As soon as we started the day, things seemed to be going well. At last our code and Bluetooth had decided to cooperate for Station One, and the chocolate dispenser consistently lowered and applied pressure for the given amount of time. We were elated with our immediate success, and then proceeded onto the next station: our old nemesis, the Whipped Creamer.
Station Two has a nasty habit of running forever and ever, regardless of the code we write or the commands we give it. We’d tried restarting the code from scratch, changing the Bluetooth messaging method, and swapping out motors. However, today will be different, we’re sure of it! Our first idea was to display all messages and in use mailboxes to the screen of the NXT, to see exactly where the error originated. Immediately something seemed strange; while the NXT in Station Two was supposed to receive two messages (one signaling the bowl-bot’s arrival and another containing the amount of whipped cream to dispense), only one was being recognized at the station. Even after messing around with the code and swapping mailboxes, the first message was still the only one being transmitted. Rather than working against Bluetooth and its mystifying properties, we decided it would be better to conform to its will, and only use one message. This proved to be quite easy, but even after this simple change the improvement was remarkable. The second station worked!
Lastly on the docket was the sprinkles/cherry station. This station suffered from the same problems as Station Two; it tended to try and dispense sprinkles forever. Luckily for us, we left the cap on for any and all tests, but something had to be done. Having recently discovered the nature of Bluetooth messages and their tendency to ignore anything that wasn’t the first transmission, we immediately tried to condense all three of our messages (arrival, sprinkle shakes, cherries) into one message. Using some simple multiplication code and division/remainder functions, we accomplished this quite easily.
At this point we just had to give ourselves high fives and fist bumps all around.
We had gone from an absolute quagmire of Bluetooth and unresponsive robots to a fully functioning system in a matter of hours. We even tried running with condiments (but no ice cream) and it was entirely successful. Without ice cream in the bowl, unfortunately, the sprinkles proved to be bouncier than anticipated, and we knew we were going to have a mess on our hands very soon.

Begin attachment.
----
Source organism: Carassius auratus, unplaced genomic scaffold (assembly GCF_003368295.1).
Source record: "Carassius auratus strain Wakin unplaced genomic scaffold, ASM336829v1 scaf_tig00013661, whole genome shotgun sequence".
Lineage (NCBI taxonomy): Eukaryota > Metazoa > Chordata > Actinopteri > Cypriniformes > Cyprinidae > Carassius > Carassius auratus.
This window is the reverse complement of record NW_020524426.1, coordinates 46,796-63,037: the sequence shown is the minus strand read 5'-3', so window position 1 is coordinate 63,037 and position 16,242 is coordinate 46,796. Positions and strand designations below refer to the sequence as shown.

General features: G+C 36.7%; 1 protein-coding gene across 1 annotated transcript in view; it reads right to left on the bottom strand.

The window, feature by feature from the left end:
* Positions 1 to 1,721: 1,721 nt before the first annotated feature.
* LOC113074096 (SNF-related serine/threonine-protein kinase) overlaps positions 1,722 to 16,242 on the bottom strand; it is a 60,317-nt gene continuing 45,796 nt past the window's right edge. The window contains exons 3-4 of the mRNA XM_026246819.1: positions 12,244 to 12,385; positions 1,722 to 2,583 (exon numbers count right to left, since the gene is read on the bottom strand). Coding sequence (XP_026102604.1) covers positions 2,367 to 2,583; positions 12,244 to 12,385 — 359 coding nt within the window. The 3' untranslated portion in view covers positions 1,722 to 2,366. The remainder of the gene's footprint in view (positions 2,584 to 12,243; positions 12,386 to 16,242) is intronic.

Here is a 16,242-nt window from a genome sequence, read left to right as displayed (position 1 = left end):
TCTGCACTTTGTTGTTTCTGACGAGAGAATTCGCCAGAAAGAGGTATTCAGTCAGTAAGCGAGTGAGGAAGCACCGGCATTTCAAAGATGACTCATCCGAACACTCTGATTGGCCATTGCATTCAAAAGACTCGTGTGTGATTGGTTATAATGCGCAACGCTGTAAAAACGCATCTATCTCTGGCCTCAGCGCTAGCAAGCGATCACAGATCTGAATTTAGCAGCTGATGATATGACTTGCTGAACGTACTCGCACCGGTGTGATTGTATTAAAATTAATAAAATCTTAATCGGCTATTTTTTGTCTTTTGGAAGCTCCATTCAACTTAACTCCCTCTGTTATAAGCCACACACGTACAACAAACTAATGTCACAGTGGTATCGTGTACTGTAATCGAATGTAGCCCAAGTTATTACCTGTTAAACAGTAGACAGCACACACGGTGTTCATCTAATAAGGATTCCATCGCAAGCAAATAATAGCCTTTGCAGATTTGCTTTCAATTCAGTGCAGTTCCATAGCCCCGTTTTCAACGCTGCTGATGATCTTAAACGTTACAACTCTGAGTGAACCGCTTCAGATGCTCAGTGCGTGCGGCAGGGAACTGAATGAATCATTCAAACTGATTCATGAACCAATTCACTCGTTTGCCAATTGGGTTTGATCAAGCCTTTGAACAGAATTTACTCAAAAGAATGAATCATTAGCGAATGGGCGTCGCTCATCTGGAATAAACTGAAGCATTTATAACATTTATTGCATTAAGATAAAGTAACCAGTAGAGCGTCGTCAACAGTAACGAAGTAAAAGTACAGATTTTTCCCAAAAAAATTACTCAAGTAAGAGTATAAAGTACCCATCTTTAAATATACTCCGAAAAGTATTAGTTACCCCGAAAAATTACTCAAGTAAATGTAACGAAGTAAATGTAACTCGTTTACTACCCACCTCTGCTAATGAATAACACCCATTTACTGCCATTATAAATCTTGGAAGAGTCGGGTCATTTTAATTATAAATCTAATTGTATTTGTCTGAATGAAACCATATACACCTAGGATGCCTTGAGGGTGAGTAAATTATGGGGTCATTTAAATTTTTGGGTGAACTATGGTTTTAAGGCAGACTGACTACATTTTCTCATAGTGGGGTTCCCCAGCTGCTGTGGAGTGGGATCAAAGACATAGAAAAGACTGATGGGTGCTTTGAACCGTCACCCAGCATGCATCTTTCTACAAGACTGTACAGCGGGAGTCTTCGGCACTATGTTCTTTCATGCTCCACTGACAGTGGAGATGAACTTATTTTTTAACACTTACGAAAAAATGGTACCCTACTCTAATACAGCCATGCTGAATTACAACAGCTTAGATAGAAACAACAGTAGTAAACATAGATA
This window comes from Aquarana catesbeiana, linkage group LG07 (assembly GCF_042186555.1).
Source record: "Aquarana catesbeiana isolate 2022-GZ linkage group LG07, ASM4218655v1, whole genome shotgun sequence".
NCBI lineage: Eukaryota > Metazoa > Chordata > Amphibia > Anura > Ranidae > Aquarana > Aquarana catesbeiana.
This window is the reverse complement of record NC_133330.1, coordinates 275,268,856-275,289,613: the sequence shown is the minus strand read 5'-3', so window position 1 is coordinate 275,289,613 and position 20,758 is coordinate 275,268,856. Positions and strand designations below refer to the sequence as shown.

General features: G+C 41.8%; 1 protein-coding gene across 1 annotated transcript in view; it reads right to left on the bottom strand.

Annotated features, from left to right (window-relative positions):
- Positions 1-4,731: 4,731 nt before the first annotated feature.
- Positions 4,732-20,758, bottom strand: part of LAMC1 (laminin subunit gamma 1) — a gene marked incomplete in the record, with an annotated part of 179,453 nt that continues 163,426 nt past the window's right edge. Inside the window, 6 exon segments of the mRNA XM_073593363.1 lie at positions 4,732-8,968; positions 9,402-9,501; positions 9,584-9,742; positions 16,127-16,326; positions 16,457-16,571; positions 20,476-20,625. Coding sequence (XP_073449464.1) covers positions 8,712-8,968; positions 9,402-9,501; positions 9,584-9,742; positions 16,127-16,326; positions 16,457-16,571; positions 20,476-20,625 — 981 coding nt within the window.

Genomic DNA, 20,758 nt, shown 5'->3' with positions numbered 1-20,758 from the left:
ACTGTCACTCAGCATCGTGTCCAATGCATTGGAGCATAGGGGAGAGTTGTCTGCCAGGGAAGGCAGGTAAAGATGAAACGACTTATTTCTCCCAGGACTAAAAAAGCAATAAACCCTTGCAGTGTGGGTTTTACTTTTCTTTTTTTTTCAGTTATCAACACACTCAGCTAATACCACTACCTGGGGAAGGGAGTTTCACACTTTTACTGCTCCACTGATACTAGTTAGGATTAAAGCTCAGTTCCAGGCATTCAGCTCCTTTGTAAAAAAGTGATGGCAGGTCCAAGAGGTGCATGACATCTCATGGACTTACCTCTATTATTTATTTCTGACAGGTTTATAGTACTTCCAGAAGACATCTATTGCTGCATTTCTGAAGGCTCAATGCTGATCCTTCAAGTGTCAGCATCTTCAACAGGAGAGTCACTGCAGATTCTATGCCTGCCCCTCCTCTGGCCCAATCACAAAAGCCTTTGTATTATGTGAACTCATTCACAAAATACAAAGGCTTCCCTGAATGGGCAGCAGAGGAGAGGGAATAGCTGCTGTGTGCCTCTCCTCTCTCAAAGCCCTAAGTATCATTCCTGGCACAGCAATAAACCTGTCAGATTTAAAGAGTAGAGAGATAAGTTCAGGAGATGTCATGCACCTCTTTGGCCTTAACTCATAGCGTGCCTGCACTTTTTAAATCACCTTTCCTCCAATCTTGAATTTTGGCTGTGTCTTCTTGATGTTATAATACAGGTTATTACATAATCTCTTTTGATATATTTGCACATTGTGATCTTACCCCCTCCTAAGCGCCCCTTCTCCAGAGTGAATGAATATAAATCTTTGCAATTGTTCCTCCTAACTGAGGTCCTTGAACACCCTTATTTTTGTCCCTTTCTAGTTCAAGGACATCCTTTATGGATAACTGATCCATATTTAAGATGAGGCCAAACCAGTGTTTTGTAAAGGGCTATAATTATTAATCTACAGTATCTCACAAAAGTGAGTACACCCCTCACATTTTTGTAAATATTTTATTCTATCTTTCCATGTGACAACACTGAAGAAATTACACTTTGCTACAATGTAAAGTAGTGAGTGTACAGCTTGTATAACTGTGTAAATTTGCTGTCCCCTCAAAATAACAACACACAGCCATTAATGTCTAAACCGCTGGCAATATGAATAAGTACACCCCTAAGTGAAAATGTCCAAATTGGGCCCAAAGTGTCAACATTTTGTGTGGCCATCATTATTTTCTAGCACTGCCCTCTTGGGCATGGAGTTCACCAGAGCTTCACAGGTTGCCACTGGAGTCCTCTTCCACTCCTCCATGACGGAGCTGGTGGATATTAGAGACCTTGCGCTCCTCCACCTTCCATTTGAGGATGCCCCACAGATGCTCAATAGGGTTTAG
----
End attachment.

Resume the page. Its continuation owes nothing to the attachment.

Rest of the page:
Only one problem still reared its ugly head: the cherry dispenser. After initial construction we believed the device to work well enough for final use, but now we see that we need improvements. With any more than one cherry loaded, the paddles simply smash the queued cherries, getting juice everywhere and jamming up the system. We need to rework the whole apparatus for a more useable and consistent approach.
Right now we are working on a hopper type of loader that opens up temporarily to allow cherries through. We used a water bottle top and a plastic square to contain the cherries, and rotated the square in order to let out cherries.
The problem right now is that there isn’t enough force above the cherries to force them downwards through the aperture. We are working right now to remodel, trying to combine the paddle idea and the rotating plate idea into a waterwheel type of dispenser. Hopefully the idea will work!
Once again we’ve decided to change our game plan. We think a conveyor belt + hopper might work the best, as long as the conveyor belt can somehow grab cherries out of the hopper. We might have to use a glue gun and attach prongs of some sort along the belt.
After many failed attempts, we finally have a cherry dispenser design that we are sure will work. It combines all the best elements of our previous ideas: 1) it holds many cherries so we don’t have to manually load them so often; 2) it dispenses only one at a time–consistently; and 3) it looks cool.
Basically it involves a vertical tube of cherries with a round knob at the bottom. But the knob is shaped like pac-man–when the triangular cutout is facing up (aka, into the bottom of the tube) one cherry will fall into it. As the knob continues to rotate, the cherry will be dumped into the sundae. Yes. We are extremely hopeful that tomorrow will bring sundaes!!
Day 10 Conclusions:
- Bluetooth life is finally good! After many trials and tribulations, we’ve finally created what we hope is a foolproof code.
- Cherries are an obscure item that requires a dispensing mechanism different than almost anything in existence. However, many existing systems can be combined to make a great, customized dispenser.
To-Do for Day 11:
- Finish cherry dispenser.
- Make sundaes.